Managers, Investors Should Prepare Now For ‘Deferred Compensation Doomsday’

Jun 17 2014 | 10:16am ET

By Gary Alexander
Senior Vice President, Crown Global Insurance

Many U.S. managers of offshore investment vehicles have deferred compensation otherwise due to them as a way of maintaining their investments in these funds.  In late 2008, Congress modified the relevant tax rules so that in 2017, such deferred compensation will be taxable to offshore fund managers.  A fair estimate of the amount of unpaid deferred compensation is in the billions of dollars.  Virtually every brand name hedge fund operates an offshore fund for institutional and foreign investors and much of the pre-2009 incentive compensation (and growth) has been deferred.  While still in the future, it is not too early to think about the impact of this impending liquidity event for fund managers. 
 
The argument for the deferral of compensation has always rested on the premise that deferral aligns the economic interests of managers and investors.  If compensation is currently taxed, then managers will have the incentive to focus on their immediate term interests, which may conflict with the long-term interests of investors.  Keeping managers “invested” along-side investors is a strong inducement to focus on long-term results. In our view, this alignment will be greatly undermined after 2017 when managers are forced to close-out their deferrals.

Not only will the termination of these deferred compensation arrangements decouple the interests of investors and managers, but the settlement of these liabilities will constitute a large, and perhaps untimely, redemption.  Many funds have redemption gates to prevent just such events. Will the payment of these liabilities limit the ability of investors to exercise their redemption rights?  Who will have the priority when funds must redeem these accounts? Which securities will be sold to satisfy deferred compensation liabilities?  All of these questions must be considered.  The point, of course, is that investors and their managers may not see these issues the same way.     

Managers and investors could consider three approaches to resolving these issues, including:  

1. Start payments earlier.  Consideration should be given to winding down these accounts before 2017. This would spread-out the impact of a sudden liquidation of investments, avoiding gating issues arising from too many redemption requests.

2. Require reinvestment of after-tax payments.  Some hedge funds are already thinking of ways to require managers to reinvest all or a portion of their after-tax receipts in their domestic fund.  This will partially realign investors and managers and, to some extent, discourage good managers from moving on. This requirement could be tied to current bonus arrangements so that the receipt of current bonuses will be contingent on the reinvestment of deferred compensation.

3. Start new deferred compensation programs.  Even though most of the deferred compensation programs of the past have been eliminated, there are still opportunities to create new programs, such as death-benefit plans, which will still permit the deferral of compensation.  These new plans, often allowing for tax-free distributions through life insurance, will tie managers to the long-term interests of their funds.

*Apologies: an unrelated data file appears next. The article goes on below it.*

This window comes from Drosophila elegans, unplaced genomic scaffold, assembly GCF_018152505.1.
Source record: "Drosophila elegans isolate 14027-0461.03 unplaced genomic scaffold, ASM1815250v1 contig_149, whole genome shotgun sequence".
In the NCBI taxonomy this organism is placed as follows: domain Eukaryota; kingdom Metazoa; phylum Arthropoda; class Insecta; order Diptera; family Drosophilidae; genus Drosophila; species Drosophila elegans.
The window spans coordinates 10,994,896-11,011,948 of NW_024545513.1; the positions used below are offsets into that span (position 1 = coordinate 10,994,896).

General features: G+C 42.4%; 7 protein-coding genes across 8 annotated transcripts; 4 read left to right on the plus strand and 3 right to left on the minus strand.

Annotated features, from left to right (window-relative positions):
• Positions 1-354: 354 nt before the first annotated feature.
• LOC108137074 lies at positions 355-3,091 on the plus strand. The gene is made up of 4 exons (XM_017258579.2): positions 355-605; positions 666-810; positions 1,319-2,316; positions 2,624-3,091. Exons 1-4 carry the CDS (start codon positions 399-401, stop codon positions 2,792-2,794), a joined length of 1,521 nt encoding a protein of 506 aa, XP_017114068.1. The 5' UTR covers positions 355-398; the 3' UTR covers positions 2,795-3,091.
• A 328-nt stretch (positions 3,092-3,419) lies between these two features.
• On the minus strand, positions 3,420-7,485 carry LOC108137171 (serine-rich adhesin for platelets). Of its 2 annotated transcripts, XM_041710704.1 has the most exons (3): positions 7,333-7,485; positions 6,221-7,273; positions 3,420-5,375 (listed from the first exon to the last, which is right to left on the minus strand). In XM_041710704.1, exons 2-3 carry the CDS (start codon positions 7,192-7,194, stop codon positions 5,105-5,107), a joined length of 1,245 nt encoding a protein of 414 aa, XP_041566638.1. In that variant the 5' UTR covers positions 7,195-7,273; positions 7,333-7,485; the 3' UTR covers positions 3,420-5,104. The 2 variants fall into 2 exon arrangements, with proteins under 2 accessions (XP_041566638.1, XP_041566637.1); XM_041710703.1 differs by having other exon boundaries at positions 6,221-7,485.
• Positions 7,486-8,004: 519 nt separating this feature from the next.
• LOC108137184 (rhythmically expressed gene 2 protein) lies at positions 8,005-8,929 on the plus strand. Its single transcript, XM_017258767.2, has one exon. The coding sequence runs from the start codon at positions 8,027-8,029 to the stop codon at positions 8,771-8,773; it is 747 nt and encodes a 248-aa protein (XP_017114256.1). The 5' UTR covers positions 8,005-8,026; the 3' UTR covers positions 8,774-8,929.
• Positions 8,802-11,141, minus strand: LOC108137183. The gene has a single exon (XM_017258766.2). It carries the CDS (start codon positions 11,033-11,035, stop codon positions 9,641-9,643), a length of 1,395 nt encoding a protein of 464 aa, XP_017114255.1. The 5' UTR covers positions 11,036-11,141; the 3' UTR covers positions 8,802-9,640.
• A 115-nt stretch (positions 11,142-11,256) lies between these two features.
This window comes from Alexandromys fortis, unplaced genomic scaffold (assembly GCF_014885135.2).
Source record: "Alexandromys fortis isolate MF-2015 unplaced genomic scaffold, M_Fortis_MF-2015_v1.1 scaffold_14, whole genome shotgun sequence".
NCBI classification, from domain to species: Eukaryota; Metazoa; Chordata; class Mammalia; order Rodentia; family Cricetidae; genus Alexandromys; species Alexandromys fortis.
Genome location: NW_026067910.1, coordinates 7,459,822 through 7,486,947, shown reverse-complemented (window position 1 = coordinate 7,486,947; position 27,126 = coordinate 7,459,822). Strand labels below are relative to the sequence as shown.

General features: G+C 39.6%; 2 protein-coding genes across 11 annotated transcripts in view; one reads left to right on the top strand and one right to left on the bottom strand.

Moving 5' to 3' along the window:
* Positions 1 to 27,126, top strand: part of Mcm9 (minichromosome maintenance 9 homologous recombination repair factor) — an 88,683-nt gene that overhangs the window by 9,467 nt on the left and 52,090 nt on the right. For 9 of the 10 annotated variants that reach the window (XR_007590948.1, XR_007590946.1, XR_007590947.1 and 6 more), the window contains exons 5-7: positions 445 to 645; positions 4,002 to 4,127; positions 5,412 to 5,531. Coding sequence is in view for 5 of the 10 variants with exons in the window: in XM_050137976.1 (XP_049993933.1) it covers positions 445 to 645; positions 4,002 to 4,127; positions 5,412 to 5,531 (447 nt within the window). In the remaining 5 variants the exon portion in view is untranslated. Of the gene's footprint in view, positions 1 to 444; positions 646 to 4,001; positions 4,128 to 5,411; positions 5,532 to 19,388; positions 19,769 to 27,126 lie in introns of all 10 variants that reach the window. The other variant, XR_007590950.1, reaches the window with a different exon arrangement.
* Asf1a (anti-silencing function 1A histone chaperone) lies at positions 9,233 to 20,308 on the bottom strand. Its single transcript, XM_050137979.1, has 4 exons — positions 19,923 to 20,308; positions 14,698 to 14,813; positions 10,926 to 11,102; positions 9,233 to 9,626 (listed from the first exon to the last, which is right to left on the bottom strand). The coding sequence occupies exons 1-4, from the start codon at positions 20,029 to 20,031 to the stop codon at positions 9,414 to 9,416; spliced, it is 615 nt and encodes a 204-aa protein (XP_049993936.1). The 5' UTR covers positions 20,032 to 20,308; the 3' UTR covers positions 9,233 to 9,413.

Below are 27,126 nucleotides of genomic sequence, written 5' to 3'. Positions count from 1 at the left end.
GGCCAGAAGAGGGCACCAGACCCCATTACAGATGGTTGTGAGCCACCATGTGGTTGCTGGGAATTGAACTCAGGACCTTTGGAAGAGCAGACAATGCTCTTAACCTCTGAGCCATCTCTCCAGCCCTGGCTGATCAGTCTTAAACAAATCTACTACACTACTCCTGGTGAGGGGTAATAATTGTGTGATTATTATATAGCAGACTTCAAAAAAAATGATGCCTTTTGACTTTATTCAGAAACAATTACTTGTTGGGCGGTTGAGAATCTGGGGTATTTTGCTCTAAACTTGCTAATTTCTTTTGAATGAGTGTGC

There are no doubt other ways to deal with the deferred compensation doomsday which is slowly approaching.  At the very least funds should focus on ways to continue the alignment of their managers and investors.  These opportunities exist and should be quickly pursued.

Gary Alexander is Senior Vice President of Crown Global Insurance LLC, which partners with clients to enhance alternative investments. With more than 22 years as an investor in alternatives, Mr. Alexander specializes in servicing alternative investment managers and their clients with the company's suite of insurance products. He is currently a member of the bar of the State of New York.


In Depth

Will Liquid Alts’ Performance Sustain Future Asset Flows?

Aug 25 2014 | 10:34am ET

Liquid alternative investment funds saw the highest percentage of capital inflows...

Lifestyle

Hedgies, Economists and Musicians Mingle At Milkin Mixers In Hamptons

Aug 25 2014 | 6:00am ET

Leave it to Michael Milken to bring some gravitas and sweat to the Hamptons -- along...

Guest Contributor

Looking Ahead: What’s In Store For Managed Futures?

Aug 22 2014 | 12:52pm ET

The last five years were phenomenal for investors in equity indices. Will the next...

 

Editor's Note

    Get A Sneak Peak Of The Alpha Pages

    Aug 25 2014 | 11:21am ET

    As many of you know, FINalternatives was recently acquired by the owners of Futures magazine, a firm called The Alpha Pages LLC. Today marks the soft-launch of a new sister site for both publications. As its name suggests, The Alpha Pages will cover all types of alternative investments, going far beyond the more well-known ones such as hedge funds and private equity. Read more…

 

Futures Magazine

July/August 2014 Cover

The time was right

Commodities/Futures magazine launched at the precipice of a revolution in the futures industry—really a revolution in the idea of risk management—that would move it from a small niche industry to ...

The Alpha Pages

TAP July/August 2014 Cover

The Alpha Pages Interview: Senator Rand Paul

Senator Paul sat down in the debut series of the Alpha Pages Interview to discuss the broken tax code, regulation surrounding Bitcoin, and his plans for the 2016 Presidential election.